We've had some great Gear Factor episodes, but now it's time to show you how "The Boss" gets it done. Ross the Boss visited the Loudwire studio, reflecting not only on his career, but also giving us some insight into the riffs and acts that influenced his guitar growth along the way.

While many in the '60s were gravitating toward the Beatles and the Rolling Stones, young Ross found himself enamored with a band that had a TV presence. The Monkees enjoyed a solid run in the late '60s, even expanding their career to include a TV series.

“Back a long time ago, there was this group called the Monkees that had this song called ‘I’m Not Your Stepping Stone,’ and I thought it was really bad ass because my neighbor had an amp and he was playing it. If you could play that you were pretty bad ass,” recalls Ross, who plays a bit of "Stepping Stone" as well as another Monkees favorite "Last Train to Clarksville."

Ross recalled his musical journey, eventually deciding to get involved in the band with violin, but as he states, “The violin was okay for a while, but I saw that if you played guitar, you’d be very popular with the ladies.”

Over time, he'd gravitate toward the blues, explaining, “I started playing because of the blues and the most important thing that I thought of listening to blues when I started was vibrato. If you couldn’t do that, you were screwed."

Digging into his own career, Ross the Boss starts with the Dictators. In a blistering span, he performs a bit of "The Next Big Thing," speaks about his use of playing with octaves, talks about the band's varying influences, then rocks out the songs "Cars and Girls" and their cover of "California Sun."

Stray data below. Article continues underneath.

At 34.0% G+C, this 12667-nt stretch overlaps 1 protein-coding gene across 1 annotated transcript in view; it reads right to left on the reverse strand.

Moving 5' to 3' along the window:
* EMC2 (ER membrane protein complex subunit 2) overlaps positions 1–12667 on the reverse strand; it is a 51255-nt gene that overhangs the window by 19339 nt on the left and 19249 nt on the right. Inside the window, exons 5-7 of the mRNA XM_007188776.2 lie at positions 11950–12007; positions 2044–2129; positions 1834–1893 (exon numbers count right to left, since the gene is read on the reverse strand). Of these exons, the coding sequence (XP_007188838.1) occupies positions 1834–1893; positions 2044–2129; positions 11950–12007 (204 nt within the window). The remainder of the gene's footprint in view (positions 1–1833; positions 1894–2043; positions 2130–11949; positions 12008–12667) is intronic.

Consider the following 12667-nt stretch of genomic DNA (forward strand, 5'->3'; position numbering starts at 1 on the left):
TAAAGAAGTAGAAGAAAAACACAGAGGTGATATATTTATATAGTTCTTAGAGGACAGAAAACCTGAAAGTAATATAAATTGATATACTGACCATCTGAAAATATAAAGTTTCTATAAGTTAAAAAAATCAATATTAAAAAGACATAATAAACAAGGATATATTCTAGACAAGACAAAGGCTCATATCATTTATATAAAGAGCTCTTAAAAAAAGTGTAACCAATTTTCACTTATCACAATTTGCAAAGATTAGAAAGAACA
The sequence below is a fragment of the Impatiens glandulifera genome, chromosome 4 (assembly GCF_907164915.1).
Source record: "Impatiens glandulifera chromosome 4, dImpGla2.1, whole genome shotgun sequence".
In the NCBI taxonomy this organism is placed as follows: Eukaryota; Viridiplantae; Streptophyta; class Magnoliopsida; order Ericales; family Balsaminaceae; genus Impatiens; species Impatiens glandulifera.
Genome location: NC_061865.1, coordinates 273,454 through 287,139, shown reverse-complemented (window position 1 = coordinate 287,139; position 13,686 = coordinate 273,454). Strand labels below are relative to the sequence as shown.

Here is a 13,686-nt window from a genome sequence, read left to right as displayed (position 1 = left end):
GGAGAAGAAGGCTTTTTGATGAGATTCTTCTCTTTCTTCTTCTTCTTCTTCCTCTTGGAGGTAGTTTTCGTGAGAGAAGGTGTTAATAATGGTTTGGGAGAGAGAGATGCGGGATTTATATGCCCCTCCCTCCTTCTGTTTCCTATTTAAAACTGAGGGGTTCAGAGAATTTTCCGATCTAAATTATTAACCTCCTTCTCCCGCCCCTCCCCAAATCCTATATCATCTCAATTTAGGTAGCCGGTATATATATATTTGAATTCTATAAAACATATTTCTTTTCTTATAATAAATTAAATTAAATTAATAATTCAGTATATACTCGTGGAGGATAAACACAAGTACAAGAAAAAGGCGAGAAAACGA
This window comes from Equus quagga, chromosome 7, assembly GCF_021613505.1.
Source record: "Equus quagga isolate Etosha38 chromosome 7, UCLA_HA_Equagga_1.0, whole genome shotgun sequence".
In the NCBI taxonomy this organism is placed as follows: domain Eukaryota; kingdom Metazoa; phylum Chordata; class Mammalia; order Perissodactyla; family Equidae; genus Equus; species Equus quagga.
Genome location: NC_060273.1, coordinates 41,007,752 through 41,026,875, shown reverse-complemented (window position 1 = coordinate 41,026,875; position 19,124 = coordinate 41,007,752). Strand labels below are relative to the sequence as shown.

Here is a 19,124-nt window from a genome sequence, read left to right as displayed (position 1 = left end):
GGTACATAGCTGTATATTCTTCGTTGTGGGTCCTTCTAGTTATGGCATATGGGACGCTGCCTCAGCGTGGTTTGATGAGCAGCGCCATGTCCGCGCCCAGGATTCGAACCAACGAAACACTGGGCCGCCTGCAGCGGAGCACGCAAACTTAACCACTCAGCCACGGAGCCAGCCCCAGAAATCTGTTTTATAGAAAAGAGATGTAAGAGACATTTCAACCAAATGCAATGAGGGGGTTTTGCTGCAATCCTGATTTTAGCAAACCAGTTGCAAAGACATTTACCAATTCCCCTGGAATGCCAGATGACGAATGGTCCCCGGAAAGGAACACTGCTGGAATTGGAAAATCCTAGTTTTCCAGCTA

As for his time in Manowar, the band's former guitarist tells us, “The first batch of songs we wrote, the first song I wrote for the band, I think it was called ‘Shell Shock.’” He then makes his way through a number of Manowar favorites over the years, including the self-titled "Manowar," "Dark Avenger," "Hail to England" and "Hail and Kill."

Finishing out the segment, Ross hypes his current solo record, Born of Fire. “It’s probably our best record. It’s fierce. It’s amazingly produced," says Ross. "I strongly recommend this if you wanna get your head kicked in. It’s a beautiful record and you can see the artwork is tremendous.”

Making sure he backs up his statement, Ross then performs bits of "Denied by the Cross" and the Born of Fire album title track. To check out the new album in full, head here. And to see Ross the Boss masterfully rock some of the key riffs of his career, check out the full Gear Factor episode above.

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